When it comes to TV antennas, do you know your Yagi from your phased array?
Free-to-air analogue TV was phased out years ago, but if you've been relying on your old antenna that was built for analogue signals, it might be time for an upgrade. Even though an antenna will pick up analogue and digital equally well, channels that have shifted to different frequencies can be a different story.
As long as you get an antenna optimised for the right frequencies, you're good to go… but what about all the other jargon you're likely to encounter when shopping for a new aerial?
dBi is the unit of measurement for gain, or how much electromagnetic signals are 'concentrated' by the antenna. It stands for 'decibels relative to isotropic' radiation. Translated into English, that basically means how well the antenna receives a signal it's pointing at, relative to an antenna that is exposed to the same amount of electromagnetic radiation from all angles.
LTE/4G filters are designed to screen out disruption to TV signals that are being transmitted at the same frequencies as some mobile communications. They're a standard inclusion with many TV antennas.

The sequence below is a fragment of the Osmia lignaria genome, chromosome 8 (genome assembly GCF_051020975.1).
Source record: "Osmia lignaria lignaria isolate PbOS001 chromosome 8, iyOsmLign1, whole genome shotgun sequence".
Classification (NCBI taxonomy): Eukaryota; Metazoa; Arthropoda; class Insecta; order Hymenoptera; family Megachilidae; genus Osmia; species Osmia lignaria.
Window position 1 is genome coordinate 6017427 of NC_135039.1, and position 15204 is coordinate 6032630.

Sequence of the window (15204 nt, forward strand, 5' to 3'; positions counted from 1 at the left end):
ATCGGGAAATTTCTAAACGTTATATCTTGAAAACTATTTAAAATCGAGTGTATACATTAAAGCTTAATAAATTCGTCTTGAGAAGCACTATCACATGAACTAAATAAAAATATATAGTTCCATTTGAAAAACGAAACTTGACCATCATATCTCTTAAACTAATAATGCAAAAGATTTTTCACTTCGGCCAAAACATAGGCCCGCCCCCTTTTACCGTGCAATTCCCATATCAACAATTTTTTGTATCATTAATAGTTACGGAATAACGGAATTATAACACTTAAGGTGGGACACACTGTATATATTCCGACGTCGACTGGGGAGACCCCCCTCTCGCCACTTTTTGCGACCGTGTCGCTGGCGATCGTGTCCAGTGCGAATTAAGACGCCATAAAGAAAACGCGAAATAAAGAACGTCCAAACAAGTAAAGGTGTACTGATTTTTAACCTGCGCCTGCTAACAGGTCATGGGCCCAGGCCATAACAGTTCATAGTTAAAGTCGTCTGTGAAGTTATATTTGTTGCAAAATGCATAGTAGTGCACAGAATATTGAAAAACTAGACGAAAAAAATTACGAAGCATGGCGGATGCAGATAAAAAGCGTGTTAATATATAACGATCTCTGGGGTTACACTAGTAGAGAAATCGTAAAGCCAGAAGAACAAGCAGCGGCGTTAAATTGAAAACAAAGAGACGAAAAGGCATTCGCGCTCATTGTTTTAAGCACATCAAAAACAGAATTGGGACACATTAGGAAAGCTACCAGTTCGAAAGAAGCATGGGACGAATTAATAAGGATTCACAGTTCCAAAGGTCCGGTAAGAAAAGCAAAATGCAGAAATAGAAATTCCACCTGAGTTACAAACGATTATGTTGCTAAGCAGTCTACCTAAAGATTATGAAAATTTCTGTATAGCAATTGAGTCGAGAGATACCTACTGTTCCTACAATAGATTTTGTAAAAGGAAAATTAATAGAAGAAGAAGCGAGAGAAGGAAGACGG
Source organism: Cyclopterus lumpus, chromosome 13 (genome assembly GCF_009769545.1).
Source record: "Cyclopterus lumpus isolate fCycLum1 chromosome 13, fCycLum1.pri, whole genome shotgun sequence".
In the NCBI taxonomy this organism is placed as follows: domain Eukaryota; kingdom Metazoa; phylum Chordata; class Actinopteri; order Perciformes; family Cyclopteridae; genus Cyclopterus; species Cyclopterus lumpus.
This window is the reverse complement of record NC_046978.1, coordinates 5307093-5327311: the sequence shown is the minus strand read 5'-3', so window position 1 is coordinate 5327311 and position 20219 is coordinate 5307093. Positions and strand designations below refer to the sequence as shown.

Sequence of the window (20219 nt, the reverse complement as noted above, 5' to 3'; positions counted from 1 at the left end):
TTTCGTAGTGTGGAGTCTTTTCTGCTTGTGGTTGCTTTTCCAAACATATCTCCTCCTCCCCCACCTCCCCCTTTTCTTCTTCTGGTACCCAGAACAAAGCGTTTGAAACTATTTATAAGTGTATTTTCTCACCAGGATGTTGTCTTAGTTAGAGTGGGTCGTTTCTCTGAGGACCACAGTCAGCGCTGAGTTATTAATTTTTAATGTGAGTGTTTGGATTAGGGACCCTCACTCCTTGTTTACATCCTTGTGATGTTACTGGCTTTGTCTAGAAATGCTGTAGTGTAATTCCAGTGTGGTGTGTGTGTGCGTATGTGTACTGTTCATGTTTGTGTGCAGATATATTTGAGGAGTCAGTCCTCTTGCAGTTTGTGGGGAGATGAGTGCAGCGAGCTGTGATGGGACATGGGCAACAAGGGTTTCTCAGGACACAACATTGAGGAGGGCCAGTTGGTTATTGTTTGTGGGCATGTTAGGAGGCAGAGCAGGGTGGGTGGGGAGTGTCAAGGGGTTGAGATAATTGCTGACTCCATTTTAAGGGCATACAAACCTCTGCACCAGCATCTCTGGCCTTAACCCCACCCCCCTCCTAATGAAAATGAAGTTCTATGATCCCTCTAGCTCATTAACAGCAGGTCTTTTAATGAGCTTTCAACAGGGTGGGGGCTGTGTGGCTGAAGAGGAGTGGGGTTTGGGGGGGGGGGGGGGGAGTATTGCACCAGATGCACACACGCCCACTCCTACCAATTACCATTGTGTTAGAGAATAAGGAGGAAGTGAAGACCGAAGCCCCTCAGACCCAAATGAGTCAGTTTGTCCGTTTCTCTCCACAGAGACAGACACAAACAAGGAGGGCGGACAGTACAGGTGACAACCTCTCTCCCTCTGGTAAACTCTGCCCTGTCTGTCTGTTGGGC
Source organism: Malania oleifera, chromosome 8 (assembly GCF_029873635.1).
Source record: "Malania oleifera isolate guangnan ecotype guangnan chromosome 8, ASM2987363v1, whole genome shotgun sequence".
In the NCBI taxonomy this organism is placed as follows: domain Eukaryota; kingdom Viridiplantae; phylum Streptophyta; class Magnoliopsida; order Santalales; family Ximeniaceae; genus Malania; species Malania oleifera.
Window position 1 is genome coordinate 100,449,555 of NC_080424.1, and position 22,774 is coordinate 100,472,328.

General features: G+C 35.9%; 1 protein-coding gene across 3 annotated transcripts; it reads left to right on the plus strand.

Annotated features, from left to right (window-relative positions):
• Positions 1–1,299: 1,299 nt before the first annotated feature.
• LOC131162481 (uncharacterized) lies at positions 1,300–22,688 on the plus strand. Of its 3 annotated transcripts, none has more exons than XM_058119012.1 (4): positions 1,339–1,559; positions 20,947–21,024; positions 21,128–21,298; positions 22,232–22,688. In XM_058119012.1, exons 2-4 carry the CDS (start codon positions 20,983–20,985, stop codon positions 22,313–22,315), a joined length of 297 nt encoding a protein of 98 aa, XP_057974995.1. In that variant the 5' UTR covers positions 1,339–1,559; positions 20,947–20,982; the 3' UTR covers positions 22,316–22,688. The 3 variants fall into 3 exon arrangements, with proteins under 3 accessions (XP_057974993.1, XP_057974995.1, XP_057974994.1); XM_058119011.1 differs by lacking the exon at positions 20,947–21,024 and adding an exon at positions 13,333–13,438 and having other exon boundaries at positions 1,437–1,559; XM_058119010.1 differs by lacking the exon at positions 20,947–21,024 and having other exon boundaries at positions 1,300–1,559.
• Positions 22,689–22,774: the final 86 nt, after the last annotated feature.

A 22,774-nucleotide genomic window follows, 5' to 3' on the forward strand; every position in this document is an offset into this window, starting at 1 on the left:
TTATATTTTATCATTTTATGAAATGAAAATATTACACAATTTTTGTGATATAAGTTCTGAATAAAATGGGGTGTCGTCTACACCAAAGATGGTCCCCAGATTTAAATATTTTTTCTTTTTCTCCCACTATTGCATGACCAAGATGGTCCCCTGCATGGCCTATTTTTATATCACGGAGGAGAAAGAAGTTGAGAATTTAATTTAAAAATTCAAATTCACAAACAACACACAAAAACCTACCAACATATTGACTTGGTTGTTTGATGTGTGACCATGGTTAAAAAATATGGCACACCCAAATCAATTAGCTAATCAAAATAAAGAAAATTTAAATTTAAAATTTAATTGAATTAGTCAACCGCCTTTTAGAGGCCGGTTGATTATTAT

Phased array actually has two (or more) antennas working together. The phase of the signal each antenna receives is adjusted so that the waveforms reinforce each other, resulting in strong, clear reception. Phased arrays work well in areas where you don't have direct line-of-sight to the transmitter, and sometimes work best when they’re not even pointing in the direction of the transmitter.
Signal amplifier simply boosts the available electromagnetic information collected by your antenna. It's not a miracle cure for low-reception areas, but can be very useful with an indoor antenna or if there is a particularly long cable between your antenna and TV. Since it amplifies noise as well as signal, a unit with separate VHF and UHF gain controls is a good idea.
Yagi antenna is named after only one of its inventors (Hidetsugu Yagi), and ironically, it was his partner Shintaro Uda who did the lion's share of development. The design relies on a central element that collects electromagnetic radiation that is absorbed, re-radiated and reflected by several perpendicular elements. These antennas (not available in NZ) are great for metropolitan areas and will also pick up DAB+ radio.